Greektown joins national register of historic places
The National Park Service has added the Tarpon Springs Greektown Historic District to the National Register of Historic Places — Florida's first Traditional Cultural Property listing.
The Greektown District, which includes hundreds of buildings and about a dozen sponge boats, preserves a strong ethnic and maritime character. It includes about 140 acres, bounded by the Anclote River on the north, Tarpon Avenue and Spring Bayou on the south, Hibiscus and Pinellas streets on the east, and Roosevelt and Grand boulevards to Spring Bayou on the west.
As a prominent traditional cultural property, Greektown features the only Greek-American community based on the sponge industry. Since Greeks first arrived in large numbers in 1905, the area it has continued traditional culture and built extensive Greek infrastructure.
Tarpon Springs's curator of arts and historical resources, Tina Bucuvalas, researched and wrote the district's nomination.
The National Register of Historic Places, a list maintained by the National Park Service, includes historical, archaeological, or cultural properties considered worthy of preservation because of their local, statewide and/or national significance.
City development official resigns
In the wake of controversy over the city's plans to enhance the Sponge Docks tourist district, Tarpon Springs is parting ways with a high-ranking city official.
City commissioners have accepted the resignation of Joseph DiPasqua, the city's development review services director who ran the city when city manager Mark LeCouris was away. DiPasqua had been a city employee for nearly 24 years.
Officials are being tight-lipped about the reasons for DiPasqua's departure. LeCouris said it wasn't just one thing.
However, DiPasqua signed off on permit applications the city filed with state and federal authorities regarding the Sponge Docks enhancement plan. Critics of that plan have questioned the truthfulness of those applications and have argued that city officials should have known there would be problems.
Under the resignation agreement, DiPasqua will continue working until his resignation is effective July 1 and will be paid through the end of the fiscal year, Sept. 30. DiPasqua is agreeing not to sue the city.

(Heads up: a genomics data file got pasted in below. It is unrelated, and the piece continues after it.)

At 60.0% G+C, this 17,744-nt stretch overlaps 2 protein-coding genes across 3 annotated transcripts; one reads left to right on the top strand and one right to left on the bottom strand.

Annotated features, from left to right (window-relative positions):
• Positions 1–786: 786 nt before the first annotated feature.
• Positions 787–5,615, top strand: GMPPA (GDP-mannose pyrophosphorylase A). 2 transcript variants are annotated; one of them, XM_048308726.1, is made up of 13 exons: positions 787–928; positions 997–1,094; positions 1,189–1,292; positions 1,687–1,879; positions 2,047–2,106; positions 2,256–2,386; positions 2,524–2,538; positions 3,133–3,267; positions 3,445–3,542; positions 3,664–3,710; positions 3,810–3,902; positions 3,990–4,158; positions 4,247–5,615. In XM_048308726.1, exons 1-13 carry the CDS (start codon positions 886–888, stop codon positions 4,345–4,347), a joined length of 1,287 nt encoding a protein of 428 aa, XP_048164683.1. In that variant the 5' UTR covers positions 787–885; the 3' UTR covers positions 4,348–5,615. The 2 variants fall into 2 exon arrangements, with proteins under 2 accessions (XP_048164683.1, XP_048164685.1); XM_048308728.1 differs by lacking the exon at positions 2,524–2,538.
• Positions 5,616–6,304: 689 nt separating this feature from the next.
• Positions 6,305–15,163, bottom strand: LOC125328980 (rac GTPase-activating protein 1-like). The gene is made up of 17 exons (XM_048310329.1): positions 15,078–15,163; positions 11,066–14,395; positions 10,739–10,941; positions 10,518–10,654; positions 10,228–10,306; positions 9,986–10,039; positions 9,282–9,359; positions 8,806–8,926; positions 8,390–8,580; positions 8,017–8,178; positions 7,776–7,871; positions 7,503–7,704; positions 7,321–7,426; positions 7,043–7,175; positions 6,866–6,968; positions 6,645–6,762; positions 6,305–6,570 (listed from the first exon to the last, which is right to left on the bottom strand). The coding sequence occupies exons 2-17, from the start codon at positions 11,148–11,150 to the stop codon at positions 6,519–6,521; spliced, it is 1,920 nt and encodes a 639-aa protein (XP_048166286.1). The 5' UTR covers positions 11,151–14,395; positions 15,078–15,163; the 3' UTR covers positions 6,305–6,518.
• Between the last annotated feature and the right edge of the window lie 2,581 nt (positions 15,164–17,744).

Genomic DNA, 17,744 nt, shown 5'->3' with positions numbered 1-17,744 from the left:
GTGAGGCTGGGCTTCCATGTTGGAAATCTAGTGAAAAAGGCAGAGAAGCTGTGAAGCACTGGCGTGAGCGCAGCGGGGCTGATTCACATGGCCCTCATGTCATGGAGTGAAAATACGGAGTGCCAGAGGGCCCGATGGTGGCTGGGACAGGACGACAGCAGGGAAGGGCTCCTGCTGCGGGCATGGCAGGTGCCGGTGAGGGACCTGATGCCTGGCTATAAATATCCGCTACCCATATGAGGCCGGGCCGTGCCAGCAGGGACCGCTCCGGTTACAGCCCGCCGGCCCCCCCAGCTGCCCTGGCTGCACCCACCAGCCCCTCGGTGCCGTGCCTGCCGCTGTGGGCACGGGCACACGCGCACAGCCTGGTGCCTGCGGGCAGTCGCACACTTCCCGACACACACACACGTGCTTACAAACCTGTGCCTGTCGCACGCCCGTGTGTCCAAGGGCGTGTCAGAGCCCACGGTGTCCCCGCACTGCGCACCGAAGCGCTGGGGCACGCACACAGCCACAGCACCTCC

Rotary Club tickets on sale for benefit dinner
Tickets are on sale now for the 2014 Rotary Club of Tarpon Springs Spaghetti Dinner. It will be held from 5 to 9 p.m. Monday at the Rusty Bellies Waterfront Grill, 937 W Dodecanese Blvd. Tickets can be purchased at the Chamber of Commerce, 111 E. Tarpon Ave. Cost is $15 with proceeds going to scholarships and projects for Tarpon Springs' youth. For information, call Sue Thomas, (727) 515-7767.
City manager honored for career excellence
City Manager Bruce Haddock was presented with the Career Excellence Award by the Florida City and County Management Association on May 30 at an annual luncheon in Orlando.
Haddock, 63, has served as city manager for 28 years. During his tenure, he has overseen construction of a new library as well as the development of an independent water supply and distribution system that includes a reverse osmosis water treatment plant. The plant received silver LEED certification in 2013.
Haddock has a bachelor's degree in political science from the University of South Florida and a master's degree in business administration from the University of Tampa.
Register for boating safety course June 21
Register now for the U.S. Coast Guard Auxiliary Dunedin Flotilla's "About Boating Safely."
Designed for experienced and novice boaters, it will be held from 9 a.m. to 1 p.m. June 21 and June 22 at the Dunedin Marina, 51 Main St.
Discussion will include handling emergencies, navigating the waterways and legal requirements of operating a boat. Register by Monday to receive course materials before the class begins. The fee is $35, with a $5 discount each for 2 or more signing up at the same time.
For information, call Larry O'Brien at (727) 736-1191, or email [email protected]
Call center moving in with 300 jobs
One of Largo's biggest white elephants has finally found a new use.
The nearly 200,000-square-foot Centerpointe building on U.S. 19 had been vacant for five years. The cavernous structure just north of Tri-City Plaza had been sitting empty since the last tenant moved out in 2009.
Now it's being filled by a major new tenant — a national call center operation called 24-7 InTouch, which handles customer calls for Netflix and a number of other entertainment, retail and hospitality corporations.
The company is recruiting to fill 300 customer service jobs by the end of summer. Job seekers should go online to 24-7intouch.com/careers for details.